Chloe Smith is a backbench Tory MP and is 31. At just 27 she was elected to parliament. In-between she rattled through jobs as a Conservative Party Whip, a Treasury minister and a Cabinet Office minister. That's a career arc that takes most politicians a lifetime to achieve.
Speaking to The Huffington Post UK, the MP for Norwich North is keen to get stuck into her latest project, convincing young people they need to get involved in politics or they will lose out.
"Inevitably generations have to compete sometimes," she says. "This generation of young people, 18-24 year olds, coming into the world now from education have no choice but to work hard to get on. This is a crucial time to be talking clearly to young people who have a very stark entry into the public world."
"There is the accusation that politicians do bugger all, I make it my personal mission to overturn that," she says. "It's about what we as individuals can do. Your actions really do matter. What you choose to do and the consequences of the stand you take really matters. You can have a voice that is heard and indeed can lead as well. If you care about your community, get in there and lead it."
In the course of the discussion about the "scornful" way in which many young people view not just Westminster, but any engagement in public life, Smith hits upon a neat and timely example of what she wants to see more of.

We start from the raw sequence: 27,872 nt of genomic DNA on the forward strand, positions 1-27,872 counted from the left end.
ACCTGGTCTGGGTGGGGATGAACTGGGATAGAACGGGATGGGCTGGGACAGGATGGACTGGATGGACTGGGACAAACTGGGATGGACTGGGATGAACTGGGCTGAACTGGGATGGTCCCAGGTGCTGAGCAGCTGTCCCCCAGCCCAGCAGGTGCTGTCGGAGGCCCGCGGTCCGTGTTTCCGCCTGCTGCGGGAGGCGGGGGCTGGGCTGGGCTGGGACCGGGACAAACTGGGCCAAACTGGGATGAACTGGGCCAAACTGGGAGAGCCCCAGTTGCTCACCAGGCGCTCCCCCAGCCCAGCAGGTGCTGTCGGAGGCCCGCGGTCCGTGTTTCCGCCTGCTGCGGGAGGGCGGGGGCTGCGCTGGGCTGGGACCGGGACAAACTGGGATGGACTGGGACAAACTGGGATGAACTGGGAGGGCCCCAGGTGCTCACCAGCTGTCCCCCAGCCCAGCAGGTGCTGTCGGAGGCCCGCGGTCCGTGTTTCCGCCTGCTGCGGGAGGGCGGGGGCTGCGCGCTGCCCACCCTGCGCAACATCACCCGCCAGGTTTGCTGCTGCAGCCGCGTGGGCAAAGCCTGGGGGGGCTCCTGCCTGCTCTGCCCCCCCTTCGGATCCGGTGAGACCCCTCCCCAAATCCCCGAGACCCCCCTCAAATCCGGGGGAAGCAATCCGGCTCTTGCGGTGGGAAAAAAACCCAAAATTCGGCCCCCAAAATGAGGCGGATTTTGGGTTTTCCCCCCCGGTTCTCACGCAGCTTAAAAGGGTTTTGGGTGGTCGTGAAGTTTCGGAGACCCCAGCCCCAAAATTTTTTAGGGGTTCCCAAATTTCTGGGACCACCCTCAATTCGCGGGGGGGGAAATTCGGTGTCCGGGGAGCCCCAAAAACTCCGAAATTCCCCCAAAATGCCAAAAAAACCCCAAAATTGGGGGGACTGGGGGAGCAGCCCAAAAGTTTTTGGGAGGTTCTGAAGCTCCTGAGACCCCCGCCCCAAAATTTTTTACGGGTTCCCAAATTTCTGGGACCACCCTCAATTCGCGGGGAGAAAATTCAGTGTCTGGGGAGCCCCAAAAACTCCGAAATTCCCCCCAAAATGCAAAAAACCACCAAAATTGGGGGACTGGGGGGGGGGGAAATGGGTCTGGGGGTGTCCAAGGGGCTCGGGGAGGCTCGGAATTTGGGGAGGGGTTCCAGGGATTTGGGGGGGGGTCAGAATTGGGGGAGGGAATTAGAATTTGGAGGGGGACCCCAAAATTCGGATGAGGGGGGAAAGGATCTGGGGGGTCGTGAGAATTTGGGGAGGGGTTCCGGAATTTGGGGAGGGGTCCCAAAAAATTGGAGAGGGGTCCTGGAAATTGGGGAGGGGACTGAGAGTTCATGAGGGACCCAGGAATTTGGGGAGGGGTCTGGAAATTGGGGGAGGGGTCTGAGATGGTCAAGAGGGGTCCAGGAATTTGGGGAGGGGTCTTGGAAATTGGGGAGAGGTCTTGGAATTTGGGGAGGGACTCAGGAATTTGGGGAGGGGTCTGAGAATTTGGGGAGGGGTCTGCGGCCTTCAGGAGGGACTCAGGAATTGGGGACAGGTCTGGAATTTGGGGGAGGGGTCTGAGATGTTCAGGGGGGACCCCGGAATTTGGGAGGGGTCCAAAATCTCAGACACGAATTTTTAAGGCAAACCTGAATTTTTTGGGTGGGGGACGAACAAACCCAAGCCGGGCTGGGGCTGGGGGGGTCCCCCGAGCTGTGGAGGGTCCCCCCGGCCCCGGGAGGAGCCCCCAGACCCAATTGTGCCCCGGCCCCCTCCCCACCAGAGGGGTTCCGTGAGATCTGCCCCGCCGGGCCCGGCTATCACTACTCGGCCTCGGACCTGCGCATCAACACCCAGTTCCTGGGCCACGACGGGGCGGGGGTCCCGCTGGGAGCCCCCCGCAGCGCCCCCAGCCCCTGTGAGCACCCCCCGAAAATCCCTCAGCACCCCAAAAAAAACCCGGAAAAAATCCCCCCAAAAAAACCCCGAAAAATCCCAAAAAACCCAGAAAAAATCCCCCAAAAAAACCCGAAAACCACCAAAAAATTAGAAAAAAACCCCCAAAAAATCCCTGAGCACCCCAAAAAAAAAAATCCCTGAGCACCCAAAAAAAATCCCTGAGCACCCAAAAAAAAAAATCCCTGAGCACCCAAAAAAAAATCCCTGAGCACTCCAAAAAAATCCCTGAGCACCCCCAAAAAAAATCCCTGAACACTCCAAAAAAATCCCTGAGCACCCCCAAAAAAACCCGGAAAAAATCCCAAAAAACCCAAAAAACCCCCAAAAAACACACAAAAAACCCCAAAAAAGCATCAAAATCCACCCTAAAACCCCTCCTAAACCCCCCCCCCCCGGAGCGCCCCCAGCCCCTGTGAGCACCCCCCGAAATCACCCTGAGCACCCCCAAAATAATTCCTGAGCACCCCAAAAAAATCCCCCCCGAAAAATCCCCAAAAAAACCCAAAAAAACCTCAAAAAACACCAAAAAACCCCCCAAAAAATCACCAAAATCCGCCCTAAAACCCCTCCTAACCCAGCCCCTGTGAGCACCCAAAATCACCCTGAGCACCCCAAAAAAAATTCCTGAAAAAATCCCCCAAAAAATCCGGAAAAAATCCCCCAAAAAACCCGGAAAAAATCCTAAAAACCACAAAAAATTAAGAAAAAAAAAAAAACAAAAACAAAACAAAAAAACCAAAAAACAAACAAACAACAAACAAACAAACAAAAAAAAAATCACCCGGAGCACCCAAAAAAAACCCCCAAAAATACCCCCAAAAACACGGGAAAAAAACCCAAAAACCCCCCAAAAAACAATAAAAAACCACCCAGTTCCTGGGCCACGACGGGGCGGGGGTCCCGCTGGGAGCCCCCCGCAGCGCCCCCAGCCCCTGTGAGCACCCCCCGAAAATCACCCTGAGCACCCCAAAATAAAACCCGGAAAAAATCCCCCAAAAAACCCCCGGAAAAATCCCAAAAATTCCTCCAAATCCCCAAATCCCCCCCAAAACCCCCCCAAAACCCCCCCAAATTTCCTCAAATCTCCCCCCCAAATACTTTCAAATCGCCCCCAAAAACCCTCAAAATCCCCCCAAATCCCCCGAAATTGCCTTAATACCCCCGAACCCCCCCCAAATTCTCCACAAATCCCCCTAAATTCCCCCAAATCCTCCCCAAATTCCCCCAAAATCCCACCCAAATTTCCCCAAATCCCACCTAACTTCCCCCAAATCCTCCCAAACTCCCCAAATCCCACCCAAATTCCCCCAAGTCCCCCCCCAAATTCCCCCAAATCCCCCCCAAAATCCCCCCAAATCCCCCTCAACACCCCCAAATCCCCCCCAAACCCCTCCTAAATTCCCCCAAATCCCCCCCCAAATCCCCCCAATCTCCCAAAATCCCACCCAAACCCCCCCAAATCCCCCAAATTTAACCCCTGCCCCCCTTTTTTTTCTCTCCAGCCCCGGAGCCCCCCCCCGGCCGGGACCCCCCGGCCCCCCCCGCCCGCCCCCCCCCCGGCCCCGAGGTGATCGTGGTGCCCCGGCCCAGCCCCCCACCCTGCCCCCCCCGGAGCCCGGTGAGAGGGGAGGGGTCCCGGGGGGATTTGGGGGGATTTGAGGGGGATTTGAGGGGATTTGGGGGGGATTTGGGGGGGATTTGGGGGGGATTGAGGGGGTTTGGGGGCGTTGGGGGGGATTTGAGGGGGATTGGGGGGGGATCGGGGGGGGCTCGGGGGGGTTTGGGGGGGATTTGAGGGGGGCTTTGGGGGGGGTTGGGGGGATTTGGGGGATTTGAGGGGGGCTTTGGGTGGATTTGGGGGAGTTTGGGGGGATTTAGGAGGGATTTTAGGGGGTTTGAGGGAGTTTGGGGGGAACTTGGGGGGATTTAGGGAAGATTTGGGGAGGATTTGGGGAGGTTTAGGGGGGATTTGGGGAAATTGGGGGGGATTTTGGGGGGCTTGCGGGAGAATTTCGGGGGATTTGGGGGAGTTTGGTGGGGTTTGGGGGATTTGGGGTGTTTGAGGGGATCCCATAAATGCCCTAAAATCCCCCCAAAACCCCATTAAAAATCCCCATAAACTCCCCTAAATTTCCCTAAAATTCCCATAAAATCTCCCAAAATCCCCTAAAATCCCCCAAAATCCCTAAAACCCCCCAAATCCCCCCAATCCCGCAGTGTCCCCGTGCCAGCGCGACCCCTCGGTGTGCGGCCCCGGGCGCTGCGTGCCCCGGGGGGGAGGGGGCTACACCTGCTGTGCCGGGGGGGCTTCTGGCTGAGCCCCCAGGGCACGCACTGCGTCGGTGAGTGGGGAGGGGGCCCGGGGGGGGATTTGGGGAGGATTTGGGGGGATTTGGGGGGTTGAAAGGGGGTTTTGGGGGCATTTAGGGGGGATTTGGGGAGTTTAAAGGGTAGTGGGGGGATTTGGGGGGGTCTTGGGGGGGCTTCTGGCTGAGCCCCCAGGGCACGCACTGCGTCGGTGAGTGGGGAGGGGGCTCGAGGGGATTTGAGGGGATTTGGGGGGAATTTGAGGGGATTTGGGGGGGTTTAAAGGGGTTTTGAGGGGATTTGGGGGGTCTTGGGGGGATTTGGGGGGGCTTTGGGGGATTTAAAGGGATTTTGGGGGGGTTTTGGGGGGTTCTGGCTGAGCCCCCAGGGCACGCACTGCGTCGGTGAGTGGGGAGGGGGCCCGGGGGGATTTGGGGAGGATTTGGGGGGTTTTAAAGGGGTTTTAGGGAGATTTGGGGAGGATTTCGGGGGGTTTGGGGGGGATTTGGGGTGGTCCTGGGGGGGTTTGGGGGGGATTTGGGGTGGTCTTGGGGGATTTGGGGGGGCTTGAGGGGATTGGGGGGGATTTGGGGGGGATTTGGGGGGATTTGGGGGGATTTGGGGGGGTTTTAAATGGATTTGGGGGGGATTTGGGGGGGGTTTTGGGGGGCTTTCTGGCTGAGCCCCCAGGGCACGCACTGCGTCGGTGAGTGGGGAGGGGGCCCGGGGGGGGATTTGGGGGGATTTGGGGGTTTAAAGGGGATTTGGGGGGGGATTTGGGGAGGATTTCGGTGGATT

"Actually for me, my political hero from this week is Tom Daley," she says. "There's a young man who has had the guts to come out and speak the truth." Smith was speaking the week the the 19-year-old Olympic diver decided to announce publicly that he has a boyfriend,
"I think it's extremely courageous and extremely human that he has said what he has said. I also think it shows a great awareness of his own leadership role. Not being afraid to do that. I really hope he is a role model for lots of other young people."
Daley fits nicely into Smith's political philosophy. She is a modernising Tory, firmly in the Cameroon camp, who has the party's "hardworking" slogan tattooed on her answers.
"Also he [Daley] has reminded me of what my party has done as a party that actually is a liberal party," she says. "One that believes in people's right to be themselves. Believes in freedom. Believes in people's enterprise and responsibility to look after themselves. I am proud to be in a party that does that."
Tom Daley is Chloe Smith's hero